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What are you reading?

Politesse

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My partner and I have been reading aloud in the evenings from Proclus, the great Neoplatonic philosopher. It's been pretty interesting! I'm much more tolerant of mysticism than the editor of the volume.

In the mornings, I start out with a few poems from Mendelsohns' new translation of C.P. Cavafy's ouvre. An old favorite poet, but I have been enjoying the new take on the language.

My afternoon book, when I can find time for it, has been Americanah, by Chimamanda Ngozi Adachi. A somewhat challenging but interesting read.

I'm also part of a faculty reading group that is working through James Baldwin's work, especially focusing on The Fire Next Time.
 

rousseau

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To continue the trend I've been on I followed Amazon's lead and ordered Leonard Cohen on Leonard Cohen, which is a compilation of interviews he's done throughout his life. Originally I was going to jump around, but now am going to go in sequence. So far I've only read part of the first interview, when he was a young, cocky, thirty year old. Quite funny.

And with baby I've decided to take a new approach with books, rather than predominantly one at a time, I've taken a set of about 10, put them in my study, and am going to pick through them all periodically with no real time horizon. Lately there's no real ability to sit down and read for a few hours, so I just pick the one up I'm interested in and read a bit of it when I can. So a few I'm slowly reading now:

- The Fifth Discipline - A classic business book released in the 80s about organizational learning. Surprisingly good so far, my expectations for business books are very low.
- Death of a Lady's Man - Already back to this poetry of Cohen's, I'd like to really take my time with it
- The Sociological Imagination - A classic of sociology I picked up at our local used shop
- Essays in Zen Buddhism, First Series (D.T. Suzuki) - Skimming through this as I've already read so much by the same author
- How to Talk so Kids Will Listen, and Listen so Kids Will Talk - I bought this a long time ago and am dreading it. These books pander to clueless parents and are quite boring, and this one is thick. But I'm determined to check it out.
- Collected Poems by Federico Lorca - Cohen's original inspiration. I'm going to really take my time with this one and not rush through it.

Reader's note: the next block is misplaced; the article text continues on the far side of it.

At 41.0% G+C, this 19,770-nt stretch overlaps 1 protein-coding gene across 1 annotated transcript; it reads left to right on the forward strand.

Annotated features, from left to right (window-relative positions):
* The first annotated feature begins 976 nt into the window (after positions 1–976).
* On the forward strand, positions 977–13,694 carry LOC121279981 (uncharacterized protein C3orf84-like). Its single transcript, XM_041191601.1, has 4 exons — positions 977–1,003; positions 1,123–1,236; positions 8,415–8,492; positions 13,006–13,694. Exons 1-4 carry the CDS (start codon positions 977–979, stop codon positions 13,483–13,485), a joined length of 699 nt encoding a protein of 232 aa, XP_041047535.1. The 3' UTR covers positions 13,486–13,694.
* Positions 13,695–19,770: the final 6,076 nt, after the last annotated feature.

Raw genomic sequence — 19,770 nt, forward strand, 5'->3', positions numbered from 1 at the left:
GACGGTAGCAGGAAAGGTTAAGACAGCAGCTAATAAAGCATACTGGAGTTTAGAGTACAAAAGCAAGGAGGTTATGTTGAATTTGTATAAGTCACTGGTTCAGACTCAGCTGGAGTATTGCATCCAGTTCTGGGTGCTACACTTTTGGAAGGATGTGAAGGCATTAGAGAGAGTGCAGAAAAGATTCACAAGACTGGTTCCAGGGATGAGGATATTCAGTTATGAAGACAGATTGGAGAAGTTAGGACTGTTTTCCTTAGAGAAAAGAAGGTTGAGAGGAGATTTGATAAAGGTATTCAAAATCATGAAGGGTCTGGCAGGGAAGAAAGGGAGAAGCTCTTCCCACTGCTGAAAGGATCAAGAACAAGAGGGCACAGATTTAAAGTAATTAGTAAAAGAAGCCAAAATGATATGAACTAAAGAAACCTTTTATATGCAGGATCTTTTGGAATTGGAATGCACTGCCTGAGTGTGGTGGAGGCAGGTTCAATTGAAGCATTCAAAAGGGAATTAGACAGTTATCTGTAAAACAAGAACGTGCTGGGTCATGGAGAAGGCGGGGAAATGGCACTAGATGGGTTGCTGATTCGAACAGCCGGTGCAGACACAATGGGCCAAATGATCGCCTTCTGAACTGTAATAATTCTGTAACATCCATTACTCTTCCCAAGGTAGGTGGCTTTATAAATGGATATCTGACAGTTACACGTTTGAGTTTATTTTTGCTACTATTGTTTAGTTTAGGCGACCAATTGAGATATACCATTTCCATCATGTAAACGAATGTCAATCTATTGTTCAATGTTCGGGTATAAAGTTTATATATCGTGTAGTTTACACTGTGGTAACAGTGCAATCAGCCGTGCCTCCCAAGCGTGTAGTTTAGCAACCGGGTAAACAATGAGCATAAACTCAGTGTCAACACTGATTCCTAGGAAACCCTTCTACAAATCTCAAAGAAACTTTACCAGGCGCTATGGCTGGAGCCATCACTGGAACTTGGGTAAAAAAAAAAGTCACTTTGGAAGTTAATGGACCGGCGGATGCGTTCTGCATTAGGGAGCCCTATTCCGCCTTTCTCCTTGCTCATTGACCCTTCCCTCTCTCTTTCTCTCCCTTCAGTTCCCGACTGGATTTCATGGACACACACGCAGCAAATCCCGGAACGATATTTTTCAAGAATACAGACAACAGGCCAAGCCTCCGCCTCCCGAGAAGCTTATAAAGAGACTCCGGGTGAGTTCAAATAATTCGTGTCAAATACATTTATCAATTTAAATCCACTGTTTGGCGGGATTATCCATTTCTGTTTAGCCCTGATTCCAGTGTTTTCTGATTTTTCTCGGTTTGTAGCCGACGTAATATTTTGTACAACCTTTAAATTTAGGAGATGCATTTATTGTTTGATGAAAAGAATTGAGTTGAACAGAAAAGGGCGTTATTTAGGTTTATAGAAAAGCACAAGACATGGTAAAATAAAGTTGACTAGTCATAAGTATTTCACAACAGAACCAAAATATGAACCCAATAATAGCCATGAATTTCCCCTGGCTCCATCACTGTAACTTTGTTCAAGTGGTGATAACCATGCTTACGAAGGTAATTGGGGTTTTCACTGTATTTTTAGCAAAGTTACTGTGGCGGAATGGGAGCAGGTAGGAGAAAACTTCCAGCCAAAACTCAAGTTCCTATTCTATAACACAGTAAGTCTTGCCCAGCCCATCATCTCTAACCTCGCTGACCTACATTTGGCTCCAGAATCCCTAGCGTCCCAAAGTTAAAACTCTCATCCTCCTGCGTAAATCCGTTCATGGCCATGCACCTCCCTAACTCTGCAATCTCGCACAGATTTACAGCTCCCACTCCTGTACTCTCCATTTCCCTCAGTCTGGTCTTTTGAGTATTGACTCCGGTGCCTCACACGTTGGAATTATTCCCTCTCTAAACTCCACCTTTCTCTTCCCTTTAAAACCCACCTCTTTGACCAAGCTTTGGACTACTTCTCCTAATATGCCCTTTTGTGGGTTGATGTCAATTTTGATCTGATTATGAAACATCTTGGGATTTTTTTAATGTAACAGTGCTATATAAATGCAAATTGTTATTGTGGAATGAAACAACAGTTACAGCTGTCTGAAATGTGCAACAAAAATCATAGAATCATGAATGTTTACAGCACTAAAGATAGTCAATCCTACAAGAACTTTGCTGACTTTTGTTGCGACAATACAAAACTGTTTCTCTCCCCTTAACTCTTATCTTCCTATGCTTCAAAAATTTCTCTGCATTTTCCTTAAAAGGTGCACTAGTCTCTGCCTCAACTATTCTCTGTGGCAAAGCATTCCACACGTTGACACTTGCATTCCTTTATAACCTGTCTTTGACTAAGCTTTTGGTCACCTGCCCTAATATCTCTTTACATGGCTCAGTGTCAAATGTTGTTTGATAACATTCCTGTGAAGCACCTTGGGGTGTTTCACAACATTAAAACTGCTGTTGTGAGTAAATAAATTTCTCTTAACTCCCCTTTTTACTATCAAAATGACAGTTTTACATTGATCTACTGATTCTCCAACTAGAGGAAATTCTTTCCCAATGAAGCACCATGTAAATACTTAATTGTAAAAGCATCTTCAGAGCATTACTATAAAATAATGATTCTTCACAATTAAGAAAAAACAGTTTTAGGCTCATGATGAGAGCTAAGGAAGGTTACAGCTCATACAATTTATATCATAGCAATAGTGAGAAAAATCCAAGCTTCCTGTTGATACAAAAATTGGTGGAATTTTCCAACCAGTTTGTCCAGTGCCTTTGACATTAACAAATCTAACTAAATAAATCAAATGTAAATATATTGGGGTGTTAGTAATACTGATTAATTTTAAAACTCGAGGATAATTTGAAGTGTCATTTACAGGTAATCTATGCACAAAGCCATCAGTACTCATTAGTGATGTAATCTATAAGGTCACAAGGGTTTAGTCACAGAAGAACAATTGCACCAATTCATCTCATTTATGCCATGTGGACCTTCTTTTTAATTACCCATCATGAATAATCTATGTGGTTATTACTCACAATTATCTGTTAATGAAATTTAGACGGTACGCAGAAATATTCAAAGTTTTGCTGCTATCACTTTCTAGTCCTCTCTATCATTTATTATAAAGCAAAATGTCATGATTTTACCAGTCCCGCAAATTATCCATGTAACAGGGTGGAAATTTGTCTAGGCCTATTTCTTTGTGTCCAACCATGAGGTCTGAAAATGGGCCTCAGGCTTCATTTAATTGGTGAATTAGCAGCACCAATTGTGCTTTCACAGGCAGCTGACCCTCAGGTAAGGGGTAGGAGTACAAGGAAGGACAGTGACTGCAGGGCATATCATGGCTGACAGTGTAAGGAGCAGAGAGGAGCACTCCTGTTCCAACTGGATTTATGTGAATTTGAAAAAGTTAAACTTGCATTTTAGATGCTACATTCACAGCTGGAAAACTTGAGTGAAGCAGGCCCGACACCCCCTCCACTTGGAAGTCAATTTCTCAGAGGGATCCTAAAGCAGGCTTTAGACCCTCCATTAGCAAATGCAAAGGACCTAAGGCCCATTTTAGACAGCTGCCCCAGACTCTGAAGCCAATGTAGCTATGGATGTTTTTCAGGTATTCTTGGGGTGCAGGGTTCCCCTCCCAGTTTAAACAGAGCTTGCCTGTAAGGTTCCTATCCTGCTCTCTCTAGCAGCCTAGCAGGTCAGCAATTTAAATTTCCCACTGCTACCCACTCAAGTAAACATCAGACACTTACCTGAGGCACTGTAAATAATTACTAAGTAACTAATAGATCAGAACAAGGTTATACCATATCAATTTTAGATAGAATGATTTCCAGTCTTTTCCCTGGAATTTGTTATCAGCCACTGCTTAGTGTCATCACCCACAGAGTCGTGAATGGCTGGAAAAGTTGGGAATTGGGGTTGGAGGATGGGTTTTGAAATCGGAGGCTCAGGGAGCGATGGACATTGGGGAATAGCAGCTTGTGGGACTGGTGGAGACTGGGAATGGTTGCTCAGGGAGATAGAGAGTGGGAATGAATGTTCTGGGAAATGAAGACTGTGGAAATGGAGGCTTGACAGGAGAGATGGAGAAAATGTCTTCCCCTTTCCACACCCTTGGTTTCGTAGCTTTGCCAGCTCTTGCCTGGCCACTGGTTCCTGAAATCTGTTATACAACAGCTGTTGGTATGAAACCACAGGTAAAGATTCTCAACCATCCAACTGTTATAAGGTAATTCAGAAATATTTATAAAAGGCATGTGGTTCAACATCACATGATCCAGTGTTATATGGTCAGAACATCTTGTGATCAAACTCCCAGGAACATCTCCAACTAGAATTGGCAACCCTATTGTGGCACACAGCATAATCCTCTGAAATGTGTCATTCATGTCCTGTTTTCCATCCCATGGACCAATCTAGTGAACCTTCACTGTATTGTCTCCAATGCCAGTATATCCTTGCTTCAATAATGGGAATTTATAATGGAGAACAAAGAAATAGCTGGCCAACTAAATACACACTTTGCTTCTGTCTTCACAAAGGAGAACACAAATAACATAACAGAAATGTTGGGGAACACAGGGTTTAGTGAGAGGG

- The Flame by Leonard Cohen - The last release around Cohen's time of death. I bought it a long time ago and oddly never went through it. Regretting that now with our lack of time.

There are a couple others, but books I've already mentioned in-thread and not finished yet.
 

James Brown

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I have to disagree with your opinion of How To Talk so Kids Will Listen, and Listen so Kids Will Talk. First, it's filled with explanatory illustrations such that you can get the gist of the ideas in only a few minutes. Second, I found it to be insightful. I changed my method of talking with my son based on this book, and more than once I found myself saying, "I wish my parents had talked to me this way."

I've worked in retail for two decades and have seen a lot of parental interactions with their kids. I am quite convinced that if some people talked with their friends the way they talk with their children, then they wouldn't have any friends.
 

rousseau

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I have to disagree with your opinion of How To Talk so Kids Will Listen, and Listen so Kids Will Talk. First, it's filled with explanatory illustrations such that you can get the gist of the ideas in only a few minutes. Second, I found it to be insightful. I changed my method of talking with my son based on this book, and more than once I found myself saying, "I wish my parents had talked to me this way."

I've worked in retail for two decades and have seen a lot of parental interactions with their kids. I am quite convinced that if some people talked with their friends the way they talk with their children, then they wouldn't have any friends.